The Naked Lady Parties

 

My haul from the last Clothing Swap

My haul from the last Clothing Swap

 

They’re usually called Clothing Swaps, but a friend referred to them as the Naked Lady Parties—and once I’d heard that name, I couldn’t think of them by any other. Of course, nobody actually goes around in the buff, but these get-togethers do involve a number of women, most in their skivvies, and all of them trying on their friends’ cast-off clothing. It’s so much fun—and everyone finds something they love. I always do.

I’m wearing one of them right now—a sleeveless cotton print pullover that’s perfect for summer, that goes with two pairs of my short pants, and that, for one reason or another, I never would have paid my own money for. But it was free!

The way these parties work is that you put aside the clothes you’re no longer wearing, and when an invitation goes out, you take those clothes with you and add them to everyone else’s in a big pile in the center of the room. Then everyone starts “shopping” and trying on.

There is always some kind of food at these parties, along with wine, juice, or coffee, depending on the time of day. But the main thing that’s happening is the new-to-you clothing.

Certainly, I bring home some things from Naked Lady Parties that I don’t end up wearing—or wearing more than once—but who cares! I can take those pieces to the next party or, in the meantime, donate them to one of the extremely popular Whidbey Island second-hand stores: Senior Thrift, WAIF, and Good Cheer.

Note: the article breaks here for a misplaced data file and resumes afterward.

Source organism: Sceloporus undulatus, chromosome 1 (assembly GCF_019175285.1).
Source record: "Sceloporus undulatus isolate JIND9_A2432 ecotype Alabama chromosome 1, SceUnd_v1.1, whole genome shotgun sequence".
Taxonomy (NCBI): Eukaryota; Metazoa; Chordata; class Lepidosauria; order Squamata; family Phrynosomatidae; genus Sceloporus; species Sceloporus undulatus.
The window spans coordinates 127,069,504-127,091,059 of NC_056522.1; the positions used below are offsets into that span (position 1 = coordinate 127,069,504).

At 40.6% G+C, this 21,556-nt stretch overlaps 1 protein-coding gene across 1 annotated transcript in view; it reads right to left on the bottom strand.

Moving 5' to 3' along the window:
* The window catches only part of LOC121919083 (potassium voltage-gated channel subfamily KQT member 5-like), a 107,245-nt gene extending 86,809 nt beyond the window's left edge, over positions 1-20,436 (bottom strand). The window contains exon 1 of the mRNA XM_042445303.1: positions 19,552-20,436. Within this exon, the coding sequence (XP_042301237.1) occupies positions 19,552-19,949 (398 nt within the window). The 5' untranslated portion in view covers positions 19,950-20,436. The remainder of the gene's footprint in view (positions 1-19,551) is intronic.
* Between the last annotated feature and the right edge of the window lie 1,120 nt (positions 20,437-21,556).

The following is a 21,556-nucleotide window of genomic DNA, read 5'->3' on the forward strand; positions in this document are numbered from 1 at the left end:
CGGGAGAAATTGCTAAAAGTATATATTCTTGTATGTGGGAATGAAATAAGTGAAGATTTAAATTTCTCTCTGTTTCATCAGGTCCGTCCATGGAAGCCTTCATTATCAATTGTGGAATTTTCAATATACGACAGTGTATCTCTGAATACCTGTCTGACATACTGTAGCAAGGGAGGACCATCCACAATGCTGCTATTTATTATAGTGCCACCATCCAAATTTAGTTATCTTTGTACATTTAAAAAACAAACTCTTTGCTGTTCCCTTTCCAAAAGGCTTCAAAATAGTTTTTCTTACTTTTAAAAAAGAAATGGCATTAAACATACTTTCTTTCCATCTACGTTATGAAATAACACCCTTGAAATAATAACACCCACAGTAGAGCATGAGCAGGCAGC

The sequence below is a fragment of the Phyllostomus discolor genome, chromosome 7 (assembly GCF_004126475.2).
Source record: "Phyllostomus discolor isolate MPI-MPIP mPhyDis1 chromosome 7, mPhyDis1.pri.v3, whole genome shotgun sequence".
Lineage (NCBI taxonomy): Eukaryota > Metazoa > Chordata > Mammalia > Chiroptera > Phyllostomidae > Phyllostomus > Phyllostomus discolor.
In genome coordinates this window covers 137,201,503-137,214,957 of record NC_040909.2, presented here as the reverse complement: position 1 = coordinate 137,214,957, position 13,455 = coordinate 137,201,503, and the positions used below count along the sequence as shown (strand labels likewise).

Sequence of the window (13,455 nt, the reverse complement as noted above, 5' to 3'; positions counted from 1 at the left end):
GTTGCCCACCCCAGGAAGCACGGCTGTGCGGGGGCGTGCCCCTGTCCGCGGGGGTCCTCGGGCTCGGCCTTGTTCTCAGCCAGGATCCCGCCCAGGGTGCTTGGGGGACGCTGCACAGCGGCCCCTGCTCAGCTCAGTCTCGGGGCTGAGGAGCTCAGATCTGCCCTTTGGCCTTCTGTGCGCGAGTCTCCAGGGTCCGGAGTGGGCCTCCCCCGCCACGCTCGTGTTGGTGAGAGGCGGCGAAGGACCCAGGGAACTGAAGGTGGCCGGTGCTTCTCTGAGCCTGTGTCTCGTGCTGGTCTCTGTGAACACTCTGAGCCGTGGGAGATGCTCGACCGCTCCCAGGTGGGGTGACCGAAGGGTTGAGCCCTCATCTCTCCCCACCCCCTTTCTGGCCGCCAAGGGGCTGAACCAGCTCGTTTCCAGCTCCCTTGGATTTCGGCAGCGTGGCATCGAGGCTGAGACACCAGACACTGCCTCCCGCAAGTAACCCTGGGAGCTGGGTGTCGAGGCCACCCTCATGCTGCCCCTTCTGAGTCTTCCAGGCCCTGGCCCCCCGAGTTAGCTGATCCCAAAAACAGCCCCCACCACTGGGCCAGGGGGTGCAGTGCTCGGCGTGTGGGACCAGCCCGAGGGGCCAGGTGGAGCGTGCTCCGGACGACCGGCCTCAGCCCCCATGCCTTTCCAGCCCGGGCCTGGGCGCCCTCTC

The custom is that unclaimed garments from the Naked Lady Parties go to Good Cheer, where the proceeds from all sales support the Good Cheer Food Bank and Garden, providing nutrition to the local people who feel they need it. (I say feel because there is no requirement to prove your need for this assistance; it’s on offer to a self-selecting clientele.)

And many, many local people who don’t need to wear second-hand clothing do so. There is a sort of reverse snobbism at work on Whidbey. Compliment a woman on something she’s wearing, and at least half the time, she’ll say, “I found it at Good Cheer”—and be quite obviously proud of the fact that she is reusing something discarded (green living!), demonstrating her lack of vanity, and employing her  financial resources to the best possible advantage.

It’s SO Whidbey!